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Atlantis: TV Review

Atlantis BBC America Still - H 2013
Nick Briggs/BBC America

The Bottom Line

For a Saturday lark of the supernatural variety, viewers could do worse than get lost in "Atlantis."

Premieres 

9 p.m. Saturday, Nov. 23 (BBC America)

 

Producer  

Urban Myth Films

 

The latest addition to BBC America's "Supernatural Saturdays" is an enjoyable mythological melting pot.

Like the mythology it patches together on the show, Atlantis itself feels like a pastiche of many other fantasy-adventure series, from Xena to Grimm to Doctor Who (Atlantis is even premiering after an encore of the Doctor Who 50th-anniversary special). Created by Merlin's Johnny Capps and Julian Murphy, and Misfits' Howard Overman, Atlantis is hoping to fill a Merlin-sized (if not a Time Lord-sized) hole in both BBC One and BBC America's schedules. It will certainly fill viewers minds with misshapen mythology, but does so in a fairly charming, family-friendly way.

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Despite its title, Atlantis has little to do with the Lost City as most have heard of it. Though it does take place there, this Atlantis is a holding cell for characters who bare a passing resemblance -- or at the very least share a name -- of those from myth and legend (like Hercules and Medusa) and, confoundingly, history (Pythagoras is Hercules' roommate), all set to a "Generally Middle Eastern" backdrop. Of course, the writers can do what they want with Atlantis since it's a mythic city, but aside from an overpopulation of monsters, there's nothing particularly advanced or interesting about this storied civilization.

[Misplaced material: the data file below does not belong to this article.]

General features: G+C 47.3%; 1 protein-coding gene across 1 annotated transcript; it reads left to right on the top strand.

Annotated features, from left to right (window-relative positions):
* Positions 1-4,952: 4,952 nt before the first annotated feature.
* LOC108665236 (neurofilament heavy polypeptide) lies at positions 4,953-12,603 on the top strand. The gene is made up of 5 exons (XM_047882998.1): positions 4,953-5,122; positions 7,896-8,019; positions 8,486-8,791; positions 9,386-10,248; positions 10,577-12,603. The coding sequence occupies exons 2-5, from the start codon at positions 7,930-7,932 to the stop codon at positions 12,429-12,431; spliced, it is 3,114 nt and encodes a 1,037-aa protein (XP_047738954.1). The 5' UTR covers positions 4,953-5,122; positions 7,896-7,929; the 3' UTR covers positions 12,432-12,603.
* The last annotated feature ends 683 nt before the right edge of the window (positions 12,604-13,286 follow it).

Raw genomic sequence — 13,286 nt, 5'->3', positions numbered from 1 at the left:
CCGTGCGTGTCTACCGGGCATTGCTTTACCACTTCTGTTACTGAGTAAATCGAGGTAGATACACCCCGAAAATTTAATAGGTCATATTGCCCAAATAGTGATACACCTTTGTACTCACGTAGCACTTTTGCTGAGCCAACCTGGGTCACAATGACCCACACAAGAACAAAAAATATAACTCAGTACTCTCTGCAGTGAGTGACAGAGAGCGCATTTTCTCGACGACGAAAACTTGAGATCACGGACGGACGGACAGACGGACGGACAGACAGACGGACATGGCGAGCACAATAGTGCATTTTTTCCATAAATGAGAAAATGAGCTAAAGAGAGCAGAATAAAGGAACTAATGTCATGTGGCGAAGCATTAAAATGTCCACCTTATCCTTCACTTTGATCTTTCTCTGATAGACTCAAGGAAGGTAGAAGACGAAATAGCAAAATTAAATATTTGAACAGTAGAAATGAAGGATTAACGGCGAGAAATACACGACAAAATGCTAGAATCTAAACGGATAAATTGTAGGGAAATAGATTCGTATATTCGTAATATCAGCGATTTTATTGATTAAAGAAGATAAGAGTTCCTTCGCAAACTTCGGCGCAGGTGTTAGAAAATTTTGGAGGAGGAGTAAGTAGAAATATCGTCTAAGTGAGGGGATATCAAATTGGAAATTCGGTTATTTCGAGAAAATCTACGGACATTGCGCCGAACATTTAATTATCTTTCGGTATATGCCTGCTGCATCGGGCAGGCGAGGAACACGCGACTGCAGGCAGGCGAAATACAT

But nothing stays too close to known stories, anyway. Hero Jason (Jack Donnelly) has yet to meet his Argonauts. He also is apparently from Atlantis, but grew up in present-day Britain, but then returns to Atlantis (and strangely acts like he's never been away anywhere else). There's no Golden Fleece, but there are Monsters of the Week, including a minotaur, satyrs and more. The crux of the show is about fulfilling one's destiny, even for Pythagoras, who is "destined to bore children for the ages."

Jason is helped along on his quest to fulfill his unknown-but-definitely-heroic destiny by two new friends, the aforementioned Pythagoras (Robert Emms), a brainy but likable chap, and Hercules (Mark Addy) whose traits might easily lead views to mistake him for another Mark Addy character: Game of Thrones' fat, drunk ruler of the Seven Kingdoms, Robert Baratheon.  

There is also a mysterious Oracle (Juliet Stevenson), a powerful King (Minos, played by Star Trek: Deep Space Nine's Alexander Siddig) with a conniving wife (Sarah Parish), along with a beautiful princess (Aiysha Hart) to win Jason's heart -- basically, the stock ingredients of any fantasy-adventure series worth its salt. And it works. The interactions among the three leads are fun, there are pretty women and handsome men, and the supernatural CGI beasts here and there keep things interesting.

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Granted, anyone who knows anything about mythology might find the mishmash of characters and complete retooling of their stories headache-inducing. But for younger viewers, it might potentially spark an interest in finding out the "real" (and even more bizarre) original tales. Or perhaps a curious insistence in class that Medusa (Jemima Rooper) was really just misunderstood.

Atlantis, which has already aired in the U.K. and been picked up for a second season, is by no means to the level of BBC America's critical breakout Orphan Black, nor is it as engrossing as Doctor Who. But for a Saturday lark of the supernatural variety, viewers could do worse than get lost in Atlantis.